Over the past decade nurse staffing has been a challenge for hospitals. One response has been to use a nursing resource team, an innovative transformation of the float pool of the past. Resource teams consist of staff employed by the organization to cover vacancies and absences and to respond to increases in the numbers of patients or the seriousness of their conditions.
The McMaster study explored the nursing resource team (NRT) at Hamilton Health Sciences (HHS) from the first two years of its implementation, September 2002 until June 2004.
Researchers and clinicians from McMaster's Nursing Health Services Research Unit (NHSRU) and HHS found that the NRT offered a competitive advantage for the organization through its ability to recruit, retain, and maximize the use of nurses during a time of shortage.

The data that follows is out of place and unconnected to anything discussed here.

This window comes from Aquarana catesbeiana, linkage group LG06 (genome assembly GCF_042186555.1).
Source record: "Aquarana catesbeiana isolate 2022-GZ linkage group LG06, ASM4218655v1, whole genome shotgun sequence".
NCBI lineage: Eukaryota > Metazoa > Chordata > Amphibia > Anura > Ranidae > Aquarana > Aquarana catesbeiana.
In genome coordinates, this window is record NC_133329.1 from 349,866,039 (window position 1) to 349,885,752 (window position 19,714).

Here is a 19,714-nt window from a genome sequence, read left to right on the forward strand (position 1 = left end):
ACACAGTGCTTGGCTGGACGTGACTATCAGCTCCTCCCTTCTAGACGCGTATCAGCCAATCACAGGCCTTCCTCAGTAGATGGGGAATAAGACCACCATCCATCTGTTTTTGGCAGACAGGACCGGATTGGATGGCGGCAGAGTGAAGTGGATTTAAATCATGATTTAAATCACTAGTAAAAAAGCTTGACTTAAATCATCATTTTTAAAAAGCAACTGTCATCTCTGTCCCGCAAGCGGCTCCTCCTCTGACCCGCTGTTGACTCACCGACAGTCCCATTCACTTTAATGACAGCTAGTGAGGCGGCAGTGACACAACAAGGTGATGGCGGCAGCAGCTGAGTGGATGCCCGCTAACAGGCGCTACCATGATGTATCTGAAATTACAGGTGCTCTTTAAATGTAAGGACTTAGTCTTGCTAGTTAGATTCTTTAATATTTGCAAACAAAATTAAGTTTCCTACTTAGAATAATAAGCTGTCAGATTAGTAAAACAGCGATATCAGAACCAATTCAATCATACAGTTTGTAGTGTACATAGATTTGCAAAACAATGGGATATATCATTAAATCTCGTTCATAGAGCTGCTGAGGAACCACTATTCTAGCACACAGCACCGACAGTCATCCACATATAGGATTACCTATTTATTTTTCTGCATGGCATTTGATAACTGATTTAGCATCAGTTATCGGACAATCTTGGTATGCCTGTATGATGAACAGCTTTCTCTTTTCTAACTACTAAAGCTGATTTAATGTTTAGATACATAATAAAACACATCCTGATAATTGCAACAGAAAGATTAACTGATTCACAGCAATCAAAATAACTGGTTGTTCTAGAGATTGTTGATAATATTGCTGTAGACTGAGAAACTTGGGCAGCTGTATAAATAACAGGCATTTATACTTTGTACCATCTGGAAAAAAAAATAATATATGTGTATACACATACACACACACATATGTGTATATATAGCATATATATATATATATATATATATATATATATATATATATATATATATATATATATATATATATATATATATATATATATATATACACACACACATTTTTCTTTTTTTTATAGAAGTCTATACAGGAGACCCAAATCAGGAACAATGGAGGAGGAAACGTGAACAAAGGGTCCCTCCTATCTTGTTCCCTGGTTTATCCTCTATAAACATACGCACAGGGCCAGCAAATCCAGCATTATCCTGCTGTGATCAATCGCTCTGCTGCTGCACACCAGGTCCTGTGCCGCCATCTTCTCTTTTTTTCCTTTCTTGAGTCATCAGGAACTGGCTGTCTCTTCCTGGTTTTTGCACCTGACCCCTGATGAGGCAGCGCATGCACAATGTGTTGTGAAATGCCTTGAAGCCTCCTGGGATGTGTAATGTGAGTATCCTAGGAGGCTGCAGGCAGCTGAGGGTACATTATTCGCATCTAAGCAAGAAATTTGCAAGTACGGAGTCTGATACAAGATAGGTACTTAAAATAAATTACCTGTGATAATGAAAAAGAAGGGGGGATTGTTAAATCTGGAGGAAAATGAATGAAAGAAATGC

Prior to the establishment of the NRT, nursing human resources management had become problematic. Insufficient nursing capacity meant using agency nurses, sanctioning overtime, and leaving nursing teams short-staffed. Limited staffing capacity created stress for nursing staff who felt overworked and under-supported.
Resource management teams are usually managed centrally. Resource staff are managed and deployed by a central staffing office that assigns nurses to areas in need of personnel across the entire hospital. The difference between a traditional float pool and a modern resource team is the range of units to which an individual nurse can be assigned. In a traditional float pool, a nurse is regarded as a generic worker who is able to work with various patient populations and utilize many skill sets. In resource teams, however, nurses' specialized skills are recognized and used. Nurses work in their
Contact: Veronica McGuire